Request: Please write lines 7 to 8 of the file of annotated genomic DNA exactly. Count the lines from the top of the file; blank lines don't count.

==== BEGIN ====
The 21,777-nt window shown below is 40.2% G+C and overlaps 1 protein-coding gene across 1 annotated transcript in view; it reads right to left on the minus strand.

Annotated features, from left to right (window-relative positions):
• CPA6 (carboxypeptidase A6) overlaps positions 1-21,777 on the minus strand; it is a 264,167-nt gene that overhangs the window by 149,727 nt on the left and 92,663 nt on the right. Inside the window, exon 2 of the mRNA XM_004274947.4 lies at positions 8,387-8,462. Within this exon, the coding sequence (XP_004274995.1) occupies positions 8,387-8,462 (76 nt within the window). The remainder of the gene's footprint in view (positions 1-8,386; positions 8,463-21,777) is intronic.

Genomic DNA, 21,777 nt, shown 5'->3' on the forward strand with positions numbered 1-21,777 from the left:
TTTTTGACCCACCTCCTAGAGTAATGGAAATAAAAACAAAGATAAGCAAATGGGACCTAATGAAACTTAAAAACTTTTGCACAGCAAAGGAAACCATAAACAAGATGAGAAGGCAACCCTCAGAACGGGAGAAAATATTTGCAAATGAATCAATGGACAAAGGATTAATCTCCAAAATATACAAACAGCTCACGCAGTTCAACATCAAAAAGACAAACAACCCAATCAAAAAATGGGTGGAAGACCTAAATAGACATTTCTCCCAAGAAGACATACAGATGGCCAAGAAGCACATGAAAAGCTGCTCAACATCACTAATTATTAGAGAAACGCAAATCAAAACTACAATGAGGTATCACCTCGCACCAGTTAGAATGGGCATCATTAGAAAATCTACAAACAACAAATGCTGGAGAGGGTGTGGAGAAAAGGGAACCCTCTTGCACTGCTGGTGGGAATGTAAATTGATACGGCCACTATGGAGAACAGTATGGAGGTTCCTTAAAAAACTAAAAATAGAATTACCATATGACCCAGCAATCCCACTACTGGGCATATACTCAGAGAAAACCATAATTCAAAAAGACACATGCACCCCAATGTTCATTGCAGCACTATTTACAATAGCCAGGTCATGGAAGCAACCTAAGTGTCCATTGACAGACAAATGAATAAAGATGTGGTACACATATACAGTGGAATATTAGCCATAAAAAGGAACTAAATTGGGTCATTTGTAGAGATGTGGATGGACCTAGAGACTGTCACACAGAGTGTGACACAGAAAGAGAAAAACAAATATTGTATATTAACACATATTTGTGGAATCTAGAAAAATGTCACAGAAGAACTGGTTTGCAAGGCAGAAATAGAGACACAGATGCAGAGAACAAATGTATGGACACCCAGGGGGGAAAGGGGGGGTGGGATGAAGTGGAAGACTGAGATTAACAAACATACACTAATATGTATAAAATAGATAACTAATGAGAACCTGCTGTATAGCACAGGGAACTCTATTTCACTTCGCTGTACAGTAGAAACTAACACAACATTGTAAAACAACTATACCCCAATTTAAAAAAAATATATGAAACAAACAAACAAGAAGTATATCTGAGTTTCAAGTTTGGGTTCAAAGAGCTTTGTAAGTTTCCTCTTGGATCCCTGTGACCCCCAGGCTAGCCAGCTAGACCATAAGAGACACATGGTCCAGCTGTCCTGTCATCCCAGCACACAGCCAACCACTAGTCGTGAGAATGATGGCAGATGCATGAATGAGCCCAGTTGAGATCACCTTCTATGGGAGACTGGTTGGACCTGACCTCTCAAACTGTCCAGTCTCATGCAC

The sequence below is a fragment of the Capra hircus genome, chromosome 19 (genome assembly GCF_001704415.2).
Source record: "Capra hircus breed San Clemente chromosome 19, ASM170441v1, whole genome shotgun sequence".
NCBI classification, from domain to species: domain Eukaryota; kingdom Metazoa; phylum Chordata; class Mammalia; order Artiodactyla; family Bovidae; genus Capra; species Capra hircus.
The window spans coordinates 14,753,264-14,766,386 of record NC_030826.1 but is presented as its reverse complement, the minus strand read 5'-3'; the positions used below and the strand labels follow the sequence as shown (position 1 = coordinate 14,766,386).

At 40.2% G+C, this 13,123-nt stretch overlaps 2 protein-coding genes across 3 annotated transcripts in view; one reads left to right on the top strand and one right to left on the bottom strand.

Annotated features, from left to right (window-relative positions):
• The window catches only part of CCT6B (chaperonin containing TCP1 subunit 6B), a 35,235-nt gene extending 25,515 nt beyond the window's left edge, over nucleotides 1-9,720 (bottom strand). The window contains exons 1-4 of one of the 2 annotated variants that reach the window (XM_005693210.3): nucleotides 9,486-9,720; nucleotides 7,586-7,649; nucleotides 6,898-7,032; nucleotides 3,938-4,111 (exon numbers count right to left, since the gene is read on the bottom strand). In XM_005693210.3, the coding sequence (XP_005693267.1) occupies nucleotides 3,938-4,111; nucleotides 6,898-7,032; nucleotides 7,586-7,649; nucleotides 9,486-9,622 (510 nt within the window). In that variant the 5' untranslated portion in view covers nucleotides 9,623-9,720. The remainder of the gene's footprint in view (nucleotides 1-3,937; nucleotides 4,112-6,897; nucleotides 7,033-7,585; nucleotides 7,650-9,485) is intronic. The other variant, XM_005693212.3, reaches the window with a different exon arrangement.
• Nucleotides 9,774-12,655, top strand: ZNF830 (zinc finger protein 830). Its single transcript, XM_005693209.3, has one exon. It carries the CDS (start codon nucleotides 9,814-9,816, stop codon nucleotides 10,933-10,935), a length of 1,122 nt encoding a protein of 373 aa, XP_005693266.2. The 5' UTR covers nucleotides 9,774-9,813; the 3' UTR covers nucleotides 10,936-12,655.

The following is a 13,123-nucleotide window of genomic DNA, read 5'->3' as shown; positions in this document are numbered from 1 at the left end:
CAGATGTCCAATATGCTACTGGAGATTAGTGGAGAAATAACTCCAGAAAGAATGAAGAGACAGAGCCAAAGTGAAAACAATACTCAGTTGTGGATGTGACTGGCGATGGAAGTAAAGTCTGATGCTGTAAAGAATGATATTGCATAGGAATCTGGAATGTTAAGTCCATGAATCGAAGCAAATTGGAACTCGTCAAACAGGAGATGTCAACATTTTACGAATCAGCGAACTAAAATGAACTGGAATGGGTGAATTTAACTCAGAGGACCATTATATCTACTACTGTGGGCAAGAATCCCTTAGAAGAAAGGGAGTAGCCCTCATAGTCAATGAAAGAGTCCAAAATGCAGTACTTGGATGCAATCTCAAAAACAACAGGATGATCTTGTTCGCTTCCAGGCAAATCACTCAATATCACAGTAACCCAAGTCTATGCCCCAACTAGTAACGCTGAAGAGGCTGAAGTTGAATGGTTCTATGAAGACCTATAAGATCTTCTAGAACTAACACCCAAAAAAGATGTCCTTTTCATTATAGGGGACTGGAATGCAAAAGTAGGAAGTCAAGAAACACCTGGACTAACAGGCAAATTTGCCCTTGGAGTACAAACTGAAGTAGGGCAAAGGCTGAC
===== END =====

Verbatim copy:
Source record: "Capra hircus breed San Clemente chromosome 19, ASM170441v1, whole genome shotgun sequence".
NCBI classification, from domain to species: domain Eukaryota; kingdom Metazoa; phylum Chordata; class Mammalia; order Artiodactyla; family Bovidae; genus Capra; species Capra hircus.